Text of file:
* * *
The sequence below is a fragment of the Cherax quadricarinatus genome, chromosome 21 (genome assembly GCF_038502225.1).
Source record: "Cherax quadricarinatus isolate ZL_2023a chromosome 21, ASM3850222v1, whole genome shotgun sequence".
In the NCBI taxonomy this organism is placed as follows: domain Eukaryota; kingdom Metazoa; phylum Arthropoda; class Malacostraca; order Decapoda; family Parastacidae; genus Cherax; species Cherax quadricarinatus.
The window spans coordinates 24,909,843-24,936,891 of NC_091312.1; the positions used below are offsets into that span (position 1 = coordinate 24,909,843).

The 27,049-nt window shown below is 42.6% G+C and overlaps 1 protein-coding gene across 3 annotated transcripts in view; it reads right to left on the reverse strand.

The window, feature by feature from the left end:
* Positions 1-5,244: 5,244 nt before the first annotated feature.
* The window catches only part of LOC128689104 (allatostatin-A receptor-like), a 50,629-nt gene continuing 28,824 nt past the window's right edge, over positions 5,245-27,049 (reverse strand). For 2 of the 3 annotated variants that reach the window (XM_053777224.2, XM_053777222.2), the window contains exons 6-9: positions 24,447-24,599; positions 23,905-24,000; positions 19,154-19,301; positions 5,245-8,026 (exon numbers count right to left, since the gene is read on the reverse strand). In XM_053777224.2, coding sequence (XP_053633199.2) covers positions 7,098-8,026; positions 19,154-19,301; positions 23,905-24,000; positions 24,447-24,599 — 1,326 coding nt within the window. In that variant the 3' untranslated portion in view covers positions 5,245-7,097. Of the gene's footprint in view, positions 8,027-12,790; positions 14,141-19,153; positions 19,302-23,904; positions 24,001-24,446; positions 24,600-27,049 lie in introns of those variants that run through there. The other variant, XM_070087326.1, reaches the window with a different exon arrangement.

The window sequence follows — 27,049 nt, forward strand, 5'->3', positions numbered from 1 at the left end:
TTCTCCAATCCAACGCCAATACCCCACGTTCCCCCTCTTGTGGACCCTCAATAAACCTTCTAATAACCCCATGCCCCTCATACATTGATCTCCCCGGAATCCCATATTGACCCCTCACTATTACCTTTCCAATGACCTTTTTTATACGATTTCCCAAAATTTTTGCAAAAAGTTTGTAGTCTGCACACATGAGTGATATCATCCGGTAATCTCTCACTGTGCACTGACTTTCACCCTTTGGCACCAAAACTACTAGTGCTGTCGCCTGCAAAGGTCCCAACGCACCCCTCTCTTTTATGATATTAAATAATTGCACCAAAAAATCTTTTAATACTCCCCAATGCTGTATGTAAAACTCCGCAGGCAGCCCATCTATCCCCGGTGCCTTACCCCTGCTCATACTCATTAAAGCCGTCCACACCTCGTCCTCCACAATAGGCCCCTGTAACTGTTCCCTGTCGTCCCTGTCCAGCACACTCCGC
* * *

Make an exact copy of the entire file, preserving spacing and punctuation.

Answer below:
The sequence below is a fragment of the Cherax quadricarinatus genome, chromosome 21 (genome assembly GCF_038502225.1).
Source record: "Cherax quadricarinatus isolate ZL_2023a chromosome 21, ASM3850222v1, whole genome shotgun sequence".
In the NCBI taxonomy this organism is placed as follows: domain Eukaryota; kingdom Metazoa; phylum Arthropoda; class Malacostraca; order Decapoda; family Parastacidae; genus Cherax; species Cherax quadricarinatus.
The window spans coordinates 24,909,843-24,936,891 of NC_091312.1; the positions used below are offsets into that span (position 1 = coordinate 24,909,843).

The 27,049-nt window shown below is 42.6% G+C and overlaps 1 protein-coding gene across 3 annotated transcripts in view; it reads right to left on the reverse strand.

The window, feature by feature from the left end:
* Positions 1-5,244: 5,244 nt before the first annotated feature.
* The window catches only part of LOC128689104 (allatostatin-A receptor-like), a 50,629-nt gene continuing 28,824 nt past the window's right edge, over positions 5,245-27,049 (reverse strand). For 2 of the 3 annotated variants that reach the window (XM_053777224.2, XM_053777222.2), the window contains exons 6-9: positions 24,447-24,599; positions 23,905-24,000; positions 19,154-19,301; positions 5,245-8,026 (exon numbers count right to left, since the gene is read on the reverse strand). In XM_053777224.2, coding sequence (XP_053633199.2) covers positions 7,098-8,026; positions 19,154-19,301; positions 23,905-24,000; positions 24,447-24,599 — 1,326 coding nt within the window. In that variant the 3' untranslated portion in view covers positions 5,245-7,097. Of the gene's footprint in view, positions 8,027-12,790; positions 14,141-19,153; positions 19,302-23,904; positions 24,001-24,446; positions 24,600-27,049 lie in introns of those variants that run through there. The other variant, XM_070087326.1, reaches the window with a different exon arrangement.

The window sequence follows — 27,049 nt, forward strand, 5'->3', positions numbered from 1 at the left end:
TTCTCCAATCCAACGCCAATACCCCACGTTCCCCCTCTTGTGGACCCTCAATAAACCTTCTAATAACCCCATGCCCCTCATACATTGATCTCCCCGGAATCCCATATTGACCCCTCACTATTACCTTTCCAATGACCTTTTTTATACGATTTCCCAAAATTTTTGCAAAAAGTTTGTAGTCTGCACACATGAGTGATATCATCCGGTAATCTCTCACTGTGCACTGACTTTCACCCTTTGGCACCAAAACTACTAGTGCTGTCGCCTGCAAAGGTCCCAACGCACCCCTCTCTTTTATGATATTAAATAATTGCACCAAAAAATCTTTTAATACTCCCCAATGCTGTATGTAAAACTCCGCAGGCAGCCCATCTATCCCCGGTGCCTTACCCCTGCTCATACTCATTAAAGCCGTCCACACCTCGTCCTCCACAATAGGCCCCTGTAACTGTTCCCTGTCGTCCCTGTCCAGCACACTCCGC